A Finish with a Good Lick

I am not a fan of modern finishes.  I know with pens that I use CA glue, which is in effect an acrylic finish, but in that situation, it is durable and comparatively quick. In saying that, I am now wondering just how well this traditional finish would work.  It would require the pen to remain mounted in the lathe (or remounted for each application) for an entire week, but if the finish was perfection, that might be worthwhile.

But I’m getting distracted.

For some items a traditional wax finish works well, for others, an oil finish really brings out the lustre in the timber.  The (mineral) definition of lustre is very appropriate “a description of the way light interacts with a surface”, and some oil finishes on some timbers produces such a depth – a fully three dimensional effect in the surface of the timber.

I have wanted to try Tung Oil for a long time – I’ve seen it used on a finishing video by Jeff Jewett (Taunton Press), and it was an amazing finish for ‘just’ an oil. It is an oil that all others are judged by – a Tung Oil finish is used as a descriptor for other finishes, even those that have no Tung Oil in them at all.  China Wood Oil is another name for the genuine stuff, and dates back to China, and over 2400 years ago.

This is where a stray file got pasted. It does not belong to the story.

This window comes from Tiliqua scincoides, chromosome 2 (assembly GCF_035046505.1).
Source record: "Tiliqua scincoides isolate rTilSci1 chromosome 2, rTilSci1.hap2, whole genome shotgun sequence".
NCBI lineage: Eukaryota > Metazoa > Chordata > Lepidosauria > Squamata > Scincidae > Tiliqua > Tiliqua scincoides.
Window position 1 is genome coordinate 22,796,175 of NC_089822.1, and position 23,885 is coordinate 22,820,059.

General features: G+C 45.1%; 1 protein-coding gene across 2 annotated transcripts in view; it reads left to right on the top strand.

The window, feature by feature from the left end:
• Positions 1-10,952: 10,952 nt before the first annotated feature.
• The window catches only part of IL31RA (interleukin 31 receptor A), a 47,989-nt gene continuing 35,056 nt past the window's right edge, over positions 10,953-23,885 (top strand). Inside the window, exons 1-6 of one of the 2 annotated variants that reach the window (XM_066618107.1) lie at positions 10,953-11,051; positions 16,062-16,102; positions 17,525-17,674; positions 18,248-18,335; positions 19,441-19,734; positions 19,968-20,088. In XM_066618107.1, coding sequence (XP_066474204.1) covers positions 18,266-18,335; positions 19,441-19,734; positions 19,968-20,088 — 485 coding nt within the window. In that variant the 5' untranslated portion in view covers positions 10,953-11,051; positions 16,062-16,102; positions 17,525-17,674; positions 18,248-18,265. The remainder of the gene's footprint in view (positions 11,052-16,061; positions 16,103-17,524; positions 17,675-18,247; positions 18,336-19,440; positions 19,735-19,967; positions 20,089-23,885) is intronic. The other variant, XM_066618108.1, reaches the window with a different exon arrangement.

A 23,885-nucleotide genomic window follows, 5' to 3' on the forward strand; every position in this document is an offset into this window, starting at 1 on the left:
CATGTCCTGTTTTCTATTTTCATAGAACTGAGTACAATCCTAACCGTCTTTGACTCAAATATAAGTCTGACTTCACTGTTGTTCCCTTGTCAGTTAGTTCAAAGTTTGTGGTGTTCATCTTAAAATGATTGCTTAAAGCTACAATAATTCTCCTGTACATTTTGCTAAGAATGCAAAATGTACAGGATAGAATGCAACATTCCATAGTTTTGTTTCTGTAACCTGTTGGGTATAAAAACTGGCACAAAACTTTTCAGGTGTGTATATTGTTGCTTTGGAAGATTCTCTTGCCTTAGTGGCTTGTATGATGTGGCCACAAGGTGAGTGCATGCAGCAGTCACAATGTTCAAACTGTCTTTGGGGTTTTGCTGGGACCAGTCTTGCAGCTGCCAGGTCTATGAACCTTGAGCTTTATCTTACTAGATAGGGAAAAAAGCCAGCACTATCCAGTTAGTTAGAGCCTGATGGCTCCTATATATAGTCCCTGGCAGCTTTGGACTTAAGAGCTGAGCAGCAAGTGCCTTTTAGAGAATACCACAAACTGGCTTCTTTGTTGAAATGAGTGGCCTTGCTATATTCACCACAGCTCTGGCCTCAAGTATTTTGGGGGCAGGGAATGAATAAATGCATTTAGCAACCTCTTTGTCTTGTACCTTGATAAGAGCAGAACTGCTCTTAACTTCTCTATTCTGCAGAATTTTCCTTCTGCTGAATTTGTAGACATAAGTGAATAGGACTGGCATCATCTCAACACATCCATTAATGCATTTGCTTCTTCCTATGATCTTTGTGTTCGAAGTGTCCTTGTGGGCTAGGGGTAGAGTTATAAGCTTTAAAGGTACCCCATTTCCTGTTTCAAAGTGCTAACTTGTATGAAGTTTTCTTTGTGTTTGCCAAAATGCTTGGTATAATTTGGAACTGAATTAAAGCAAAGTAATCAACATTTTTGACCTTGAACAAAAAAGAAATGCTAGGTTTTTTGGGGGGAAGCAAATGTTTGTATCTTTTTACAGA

In the past I have gone for oils that have included Tung oil, but haven’t gone out of my way to seek it out in a pure form, so finding Organoil now have it on the shelf in Carbatec meant I couldn’t help but grab it.

Tung Oil

There was also Terpene, which is a distillation extracted from citrus peelings, and can be used in place of turpentine, including cleaning brushes, and for thinning Tung Oil.  Tung Oil is surprisingly thick, and is a nut oil that once it has been applied and has had time to cure (for want of a better word) it is both water and alcohol resistant – perfect for a hall table.

The citrus terpene allows better penetration of the timber by the Tung Oil, so I am using it for the first coat, but from then on will be using the Tung Oil neat.

The timber looks absolutely stunning, even with the first coat.  It dries to a matt finish, but additional layers (applied 24 hours apart) increases the gloss until a mirror finish is possible.

Mahogany table with a Jarrah river

Hall Table

And this is just the first coat of about 6

Even now, check out the contrast with the raw table state (before it was sanded obviously)

Raw Table

I’m feeling so inspired to finish this project off, and start another!  Once the finish is done, I still need to make a dovetail drawer and give it a lick of the Tung, but then I really want to see what else I can come up with.  Beating the procrastination with the leg of a Hall Table Fable!

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